According to the Israeli defense forces, more than 650 American Jews serve in the Israeli military and possess dual citizenship. Houten said hundreds, if not thousands, of American Jews serve each year without making Aliya.
Houten returned to the United States last summer and moved in with one of his friends from Israel.
"I was living with one of my friends in Georgia," Houten said. "We started in the Israeli army at the same time, roomed together in Haifa, and we were honorably discharged at the same time. It was great, but at the same time, my life was going nowhere."
Again, Houten was moved to do something with his life and answered that urge by calling the local Army National Guard recruiting office. Houten joined the Georgia Army National Guard's 121st Infantry Regiment. But before he could begin basic combat training, he needed his GED.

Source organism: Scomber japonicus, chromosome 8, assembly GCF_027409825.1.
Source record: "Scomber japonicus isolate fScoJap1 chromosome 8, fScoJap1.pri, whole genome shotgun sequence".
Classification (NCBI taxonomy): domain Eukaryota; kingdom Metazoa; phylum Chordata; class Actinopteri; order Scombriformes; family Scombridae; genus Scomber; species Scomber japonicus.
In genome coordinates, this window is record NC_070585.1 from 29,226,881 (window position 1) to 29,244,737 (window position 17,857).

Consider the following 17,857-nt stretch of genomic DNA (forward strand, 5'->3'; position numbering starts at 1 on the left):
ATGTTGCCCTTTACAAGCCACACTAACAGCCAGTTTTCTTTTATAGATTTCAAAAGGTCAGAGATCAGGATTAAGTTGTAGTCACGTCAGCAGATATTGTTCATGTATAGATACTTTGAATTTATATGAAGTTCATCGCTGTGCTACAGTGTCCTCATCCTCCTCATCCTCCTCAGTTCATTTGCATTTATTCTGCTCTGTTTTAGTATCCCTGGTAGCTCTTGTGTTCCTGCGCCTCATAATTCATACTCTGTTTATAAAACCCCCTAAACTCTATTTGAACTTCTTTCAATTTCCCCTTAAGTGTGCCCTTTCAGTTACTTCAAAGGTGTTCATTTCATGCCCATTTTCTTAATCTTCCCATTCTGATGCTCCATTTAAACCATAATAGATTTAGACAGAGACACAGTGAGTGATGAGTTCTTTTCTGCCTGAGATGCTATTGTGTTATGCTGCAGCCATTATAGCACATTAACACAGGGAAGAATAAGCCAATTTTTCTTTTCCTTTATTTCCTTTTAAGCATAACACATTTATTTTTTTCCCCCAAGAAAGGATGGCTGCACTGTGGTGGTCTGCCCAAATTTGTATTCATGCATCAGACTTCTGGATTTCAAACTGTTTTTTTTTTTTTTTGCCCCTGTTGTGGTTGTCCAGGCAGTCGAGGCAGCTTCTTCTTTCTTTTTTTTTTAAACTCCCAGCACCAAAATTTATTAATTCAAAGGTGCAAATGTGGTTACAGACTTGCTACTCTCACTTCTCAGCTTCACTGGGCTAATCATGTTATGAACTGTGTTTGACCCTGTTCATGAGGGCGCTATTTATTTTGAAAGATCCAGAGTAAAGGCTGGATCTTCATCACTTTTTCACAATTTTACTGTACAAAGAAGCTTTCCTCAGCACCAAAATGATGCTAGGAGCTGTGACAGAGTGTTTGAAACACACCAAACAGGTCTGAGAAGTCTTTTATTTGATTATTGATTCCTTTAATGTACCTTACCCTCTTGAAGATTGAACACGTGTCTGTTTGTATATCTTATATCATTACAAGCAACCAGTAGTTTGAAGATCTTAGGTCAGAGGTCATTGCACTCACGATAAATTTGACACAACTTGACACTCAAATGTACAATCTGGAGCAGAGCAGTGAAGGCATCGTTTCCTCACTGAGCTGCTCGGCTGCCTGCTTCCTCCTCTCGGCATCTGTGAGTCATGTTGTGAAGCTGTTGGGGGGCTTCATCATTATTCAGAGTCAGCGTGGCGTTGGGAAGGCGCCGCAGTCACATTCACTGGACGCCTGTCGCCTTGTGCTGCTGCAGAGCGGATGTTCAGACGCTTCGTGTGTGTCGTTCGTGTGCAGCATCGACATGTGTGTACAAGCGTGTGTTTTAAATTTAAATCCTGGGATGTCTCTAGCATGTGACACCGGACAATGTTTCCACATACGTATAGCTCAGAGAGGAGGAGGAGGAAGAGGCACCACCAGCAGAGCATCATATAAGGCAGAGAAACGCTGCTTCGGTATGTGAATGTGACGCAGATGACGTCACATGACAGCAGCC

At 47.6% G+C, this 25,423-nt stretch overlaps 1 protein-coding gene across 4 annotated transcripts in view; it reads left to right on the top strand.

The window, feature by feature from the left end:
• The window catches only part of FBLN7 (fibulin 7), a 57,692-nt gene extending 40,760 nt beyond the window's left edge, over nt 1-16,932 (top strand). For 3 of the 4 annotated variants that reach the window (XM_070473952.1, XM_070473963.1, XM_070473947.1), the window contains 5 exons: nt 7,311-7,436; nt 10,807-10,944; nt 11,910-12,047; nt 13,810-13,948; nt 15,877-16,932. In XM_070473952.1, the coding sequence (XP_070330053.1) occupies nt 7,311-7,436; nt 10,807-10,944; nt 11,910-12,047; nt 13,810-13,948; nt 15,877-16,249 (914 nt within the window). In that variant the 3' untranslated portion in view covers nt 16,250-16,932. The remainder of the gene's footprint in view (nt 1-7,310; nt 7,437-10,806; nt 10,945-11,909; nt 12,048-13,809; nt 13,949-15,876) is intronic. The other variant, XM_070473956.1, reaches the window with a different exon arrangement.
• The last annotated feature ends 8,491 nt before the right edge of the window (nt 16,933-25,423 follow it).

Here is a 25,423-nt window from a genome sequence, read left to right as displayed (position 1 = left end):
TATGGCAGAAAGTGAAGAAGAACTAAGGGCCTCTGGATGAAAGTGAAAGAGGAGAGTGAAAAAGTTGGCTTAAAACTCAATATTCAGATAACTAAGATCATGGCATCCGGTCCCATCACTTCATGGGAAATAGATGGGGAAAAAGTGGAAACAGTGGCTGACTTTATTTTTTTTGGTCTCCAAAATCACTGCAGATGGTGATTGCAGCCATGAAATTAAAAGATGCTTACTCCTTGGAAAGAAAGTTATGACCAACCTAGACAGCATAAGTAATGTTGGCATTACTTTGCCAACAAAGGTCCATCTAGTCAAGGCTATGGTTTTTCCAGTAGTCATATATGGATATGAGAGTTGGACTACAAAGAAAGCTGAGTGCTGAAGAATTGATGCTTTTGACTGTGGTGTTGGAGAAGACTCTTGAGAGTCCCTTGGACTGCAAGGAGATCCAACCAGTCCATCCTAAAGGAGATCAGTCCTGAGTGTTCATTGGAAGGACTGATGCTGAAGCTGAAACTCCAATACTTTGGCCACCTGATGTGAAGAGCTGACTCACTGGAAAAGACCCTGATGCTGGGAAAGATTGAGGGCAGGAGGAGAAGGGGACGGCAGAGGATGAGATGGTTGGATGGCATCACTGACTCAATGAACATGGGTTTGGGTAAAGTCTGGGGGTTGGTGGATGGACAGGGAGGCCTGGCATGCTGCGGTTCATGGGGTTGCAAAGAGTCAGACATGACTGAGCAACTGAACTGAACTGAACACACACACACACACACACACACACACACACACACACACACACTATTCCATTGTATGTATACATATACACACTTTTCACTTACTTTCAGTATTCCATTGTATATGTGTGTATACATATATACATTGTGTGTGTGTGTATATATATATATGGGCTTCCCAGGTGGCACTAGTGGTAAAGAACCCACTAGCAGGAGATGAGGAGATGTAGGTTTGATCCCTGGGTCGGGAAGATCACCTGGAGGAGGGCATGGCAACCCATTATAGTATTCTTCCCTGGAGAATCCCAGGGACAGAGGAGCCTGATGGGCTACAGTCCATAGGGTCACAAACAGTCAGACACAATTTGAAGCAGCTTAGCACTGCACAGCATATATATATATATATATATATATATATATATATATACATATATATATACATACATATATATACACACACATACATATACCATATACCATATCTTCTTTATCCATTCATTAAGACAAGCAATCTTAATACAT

His next step took him to the heart of the South, to the National Guard's GED Plus Program in North Little Rock, Ark.
"I know there are people out there who look down on a GED as something less, but I think that's ridiculous. If anything, a GED is harder to get," Houten said passionately. "Because that means instead of going to school like everyone else, you have to get yourself motivated and go out and do it. Here, you have eight days of classes to prepare yourself."
Houten also continued his spiritual journey during his time at GED Plus. He read the Torah daily, observed the Jewish Sabbath and broke the traditional Sabbath challah bread with his fellow student warriors.
Houten credits his instructors and military leaders for his success at Camp Robinson.
"It was the teachers and the cadre that made the biggest difference for me," he said. "The teachers are smart, and they realize that we're here because we want to be here, and it's not because we're in high school and we have to be. So they actually keep the information flowing fast enough that we don't get bored.